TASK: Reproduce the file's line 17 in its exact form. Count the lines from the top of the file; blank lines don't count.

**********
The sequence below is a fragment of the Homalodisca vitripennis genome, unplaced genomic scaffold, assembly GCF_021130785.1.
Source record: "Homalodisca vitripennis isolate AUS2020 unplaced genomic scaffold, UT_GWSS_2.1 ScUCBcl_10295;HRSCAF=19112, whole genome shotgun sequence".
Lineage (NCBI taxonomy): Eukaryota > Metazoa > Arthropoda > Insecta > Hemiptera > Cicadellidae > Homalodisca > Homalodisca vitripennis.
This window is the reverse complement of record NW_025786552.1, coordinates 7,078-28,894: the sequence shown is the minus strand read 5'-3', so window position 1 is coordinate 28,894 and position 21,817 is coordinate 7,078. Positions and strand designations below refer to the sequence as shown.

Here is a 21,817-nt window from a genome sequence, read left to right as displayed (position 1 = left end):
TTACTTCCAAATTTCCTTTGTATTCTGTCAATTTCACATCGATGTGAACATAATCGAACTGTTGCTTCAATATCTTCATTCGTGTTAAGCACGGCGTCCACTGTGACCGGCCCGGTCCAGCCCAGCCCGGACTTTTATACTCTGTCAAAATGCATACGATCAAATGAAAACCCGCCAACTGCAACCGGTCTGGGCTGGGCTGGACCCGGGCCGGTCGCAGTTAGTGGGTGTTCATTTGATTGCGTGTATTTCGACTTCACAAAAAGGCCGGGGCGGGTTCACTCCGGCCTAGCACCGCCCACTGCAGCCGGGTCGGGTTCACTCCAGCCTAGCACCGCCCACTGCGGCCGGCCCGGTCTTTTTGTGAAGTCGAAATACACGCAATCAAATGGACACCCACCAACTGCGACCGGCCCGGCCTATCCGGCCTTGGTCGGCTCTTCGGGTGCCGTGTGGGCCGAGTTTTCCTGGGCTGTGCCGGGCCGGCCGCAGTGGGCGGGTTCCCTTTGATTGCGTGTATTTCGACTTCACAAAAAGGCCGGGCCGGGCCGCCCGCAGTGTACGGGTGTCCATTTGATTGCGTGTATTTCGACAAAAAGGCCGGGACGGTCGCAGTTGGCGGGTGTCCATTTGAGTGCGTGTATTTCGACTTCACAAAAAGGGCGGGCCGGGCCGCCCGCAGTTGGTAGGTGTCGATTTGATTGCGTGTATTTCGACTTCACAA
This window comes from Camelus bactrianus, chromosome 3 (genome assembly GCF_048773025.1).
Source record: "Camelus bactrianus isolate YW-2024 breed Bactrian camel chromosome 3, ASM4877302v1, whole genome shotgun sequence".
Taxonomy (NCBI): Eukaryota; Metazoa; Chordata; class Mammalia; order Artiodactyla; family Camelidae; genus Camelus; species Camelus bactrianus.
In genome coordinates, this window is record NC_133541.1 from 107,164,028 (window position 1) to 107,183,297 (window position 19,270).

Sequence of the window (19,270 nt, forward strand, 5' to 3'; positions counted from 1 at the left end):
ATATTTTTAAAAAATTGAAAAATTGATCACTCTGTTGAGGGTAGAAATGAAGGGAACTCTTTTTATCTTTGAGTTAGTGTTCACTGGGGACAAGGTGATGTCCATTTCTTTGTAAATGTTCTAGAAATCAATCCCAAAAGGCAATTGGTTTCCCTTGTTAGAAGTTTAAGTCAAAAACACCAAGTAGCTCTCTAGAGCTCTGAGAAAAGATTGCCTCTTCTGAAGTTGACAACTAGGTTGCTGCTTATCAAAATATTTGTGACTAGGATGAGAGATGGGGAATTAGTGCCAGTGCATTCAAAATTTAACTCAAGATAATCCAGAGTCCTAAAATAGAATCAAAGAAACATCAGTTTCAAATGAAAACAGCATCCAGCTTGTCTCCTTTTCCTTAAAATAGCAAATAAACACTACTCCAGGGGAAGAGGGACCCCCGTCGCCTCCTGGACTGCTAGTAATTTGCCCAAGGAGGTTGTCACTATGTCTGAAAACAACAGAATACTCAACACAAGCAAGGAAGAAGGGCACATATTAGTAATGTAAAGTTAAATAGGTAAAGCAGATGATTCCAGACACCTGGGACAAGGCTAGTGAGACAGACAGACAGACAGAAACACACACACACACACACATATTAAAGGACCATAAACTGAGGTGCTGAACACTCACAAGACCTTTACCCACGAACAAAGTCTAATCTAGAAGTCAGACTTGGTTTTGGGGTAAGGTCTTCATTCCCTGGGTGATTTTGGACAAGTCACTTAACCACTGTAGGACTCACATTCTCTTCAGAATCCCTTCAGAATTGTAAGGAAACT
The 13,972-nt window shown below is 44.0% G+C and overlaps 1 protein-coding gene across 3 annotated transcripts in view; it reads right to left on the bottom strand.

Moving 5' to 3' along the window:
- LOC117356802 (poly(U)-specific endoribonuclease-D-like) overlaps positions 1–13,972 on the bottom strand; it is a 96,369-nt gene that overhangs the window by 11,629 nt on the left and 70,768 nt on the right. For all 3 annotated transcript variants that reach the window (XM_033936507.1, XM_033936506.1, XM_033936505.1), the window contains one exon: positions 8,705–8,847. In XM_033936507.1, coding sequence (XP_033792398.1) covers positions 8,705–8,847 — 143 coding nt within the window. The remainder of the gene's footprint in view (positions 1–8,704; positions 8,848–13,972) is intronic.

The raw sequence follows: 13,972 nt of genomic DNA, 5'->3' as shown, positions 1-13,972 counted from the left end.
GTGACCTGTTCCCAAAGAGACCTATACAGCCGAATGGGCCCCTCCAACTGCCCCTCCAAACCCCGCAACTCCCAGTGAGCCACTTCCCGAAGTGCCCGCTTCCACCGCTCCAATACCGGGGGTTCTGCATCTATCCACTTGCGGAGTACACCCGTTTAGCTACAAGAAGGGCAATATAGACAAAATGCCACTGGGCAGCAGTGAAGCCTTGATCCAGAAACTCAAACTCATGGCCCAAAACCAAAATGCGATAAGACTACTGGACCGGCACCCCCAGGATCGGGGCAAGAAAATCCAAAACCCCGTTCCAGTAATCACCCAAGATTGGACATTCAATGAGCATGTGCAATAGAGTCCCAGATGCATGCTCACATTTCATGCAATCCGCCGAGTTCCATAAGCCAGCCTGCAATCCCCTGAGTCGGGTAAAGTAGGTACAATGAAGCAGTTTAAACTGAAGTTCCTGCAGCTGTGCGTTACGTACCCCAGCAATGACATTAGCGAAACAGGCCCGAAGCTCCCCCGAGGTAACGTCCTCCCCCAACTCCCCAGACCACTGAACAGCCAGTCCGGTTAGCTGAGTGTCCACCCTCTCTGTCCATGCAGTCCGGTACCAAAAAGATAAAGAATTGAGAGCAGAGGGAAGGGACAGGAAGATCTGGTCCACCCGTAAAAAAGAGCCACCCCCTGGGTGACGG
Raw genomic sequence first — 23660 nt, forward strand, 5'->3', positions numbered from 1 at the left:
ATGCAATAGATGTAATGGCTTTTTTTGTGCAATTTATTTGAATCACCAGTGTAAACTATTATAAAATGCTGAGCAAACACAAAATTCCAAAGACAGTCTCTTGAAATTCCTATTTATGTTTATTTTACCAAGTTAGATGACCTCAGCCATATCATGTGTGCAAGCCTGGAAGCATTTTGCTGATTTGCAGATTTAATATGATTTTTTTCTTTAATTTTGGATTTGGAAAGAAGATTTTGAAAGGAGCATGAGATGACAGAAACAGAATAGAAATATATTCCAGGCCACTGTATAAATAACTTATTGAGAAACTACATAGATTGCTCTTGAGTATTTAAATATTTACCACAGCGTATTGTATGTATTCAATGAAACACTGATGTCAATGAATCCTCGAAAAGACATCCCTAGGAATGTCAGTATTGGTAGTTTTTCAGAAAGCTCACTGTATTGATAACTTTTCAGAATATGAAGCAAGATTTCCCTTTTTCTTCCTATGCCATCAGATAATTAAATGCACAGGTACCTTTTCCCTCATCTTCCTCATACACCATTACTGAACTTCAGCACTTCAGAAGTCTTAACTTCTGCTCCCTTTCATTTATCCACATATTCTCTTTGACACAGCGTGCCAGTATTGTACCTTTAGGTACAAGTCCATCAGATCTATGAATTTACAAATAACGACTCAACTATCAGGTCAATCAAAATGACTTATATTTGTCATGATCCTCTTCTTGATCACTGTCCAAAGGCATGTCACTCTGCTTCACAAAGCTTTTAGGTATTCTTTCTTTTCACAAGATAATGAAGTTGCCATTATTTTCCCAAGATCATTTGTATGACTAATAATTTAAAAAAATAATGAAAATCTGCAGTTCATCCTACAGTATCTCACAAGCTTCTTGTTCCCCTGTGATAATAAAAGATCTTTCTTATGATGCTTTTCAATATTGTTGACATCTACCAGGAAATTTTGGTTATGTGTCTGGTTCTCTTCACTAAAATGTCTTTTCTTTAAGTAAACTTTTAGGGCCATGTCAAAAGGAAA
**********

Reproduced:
GTGACCTGTTCCCAAAGAGACCTATACAGCCGAATGGGCCCCTCCAACTGCCCCTCCAAACCCCGCAACTCCCAGTGAGCCACTTCCCGAAGTGCCCGCTTCCACCGCTCCAATACCGGGGGTTCTGCATCTATCCACTTGCGGAGTACACCCGTTTAGCTACAAGAAGGGCAATATAGACAAAATGCCACTGGGCAGCAGTGAAGCCTTGATCCAGAAACTCAAACTCATGGCCCAAAACCAAAATGCGATAAGACTACTGGACCGGCACCCCCAGGATCGGGGCAAGAAAATCCAAAACCCCGTTCCAGTAATCACCCAAGATTGGACATTCAATGAGCATGTGCAATAGAGTCCCAGATGCATGCTCACATTTCATGCAATCCGCCGAGTTCCATAAGCCAGCCTGCAATCCCCTGAGTCGGGTAAAGTAGGTACAATGAAGCAGTTTAAACTGAAGTTCCTGCAGCTGTGCGTTACGTACCCCAGCAATGACATTAGCGAAACAGGCCCGAAGCTCCCCCGAGGTAACGTCCTCCCCCAACTCCCCAGACCACTGAACAGCCAGTCCGGTTAGCTGAGTGTCCACCCTCTCTGTCCATGCAGTCCGGTACCAAAAAGATAAAGAATTGAGAGCAGAGGGAAGGGACAGGAAGATCTGGTCCACCCGTAAAAAAGAGCCACCCCCTGGGTGACGG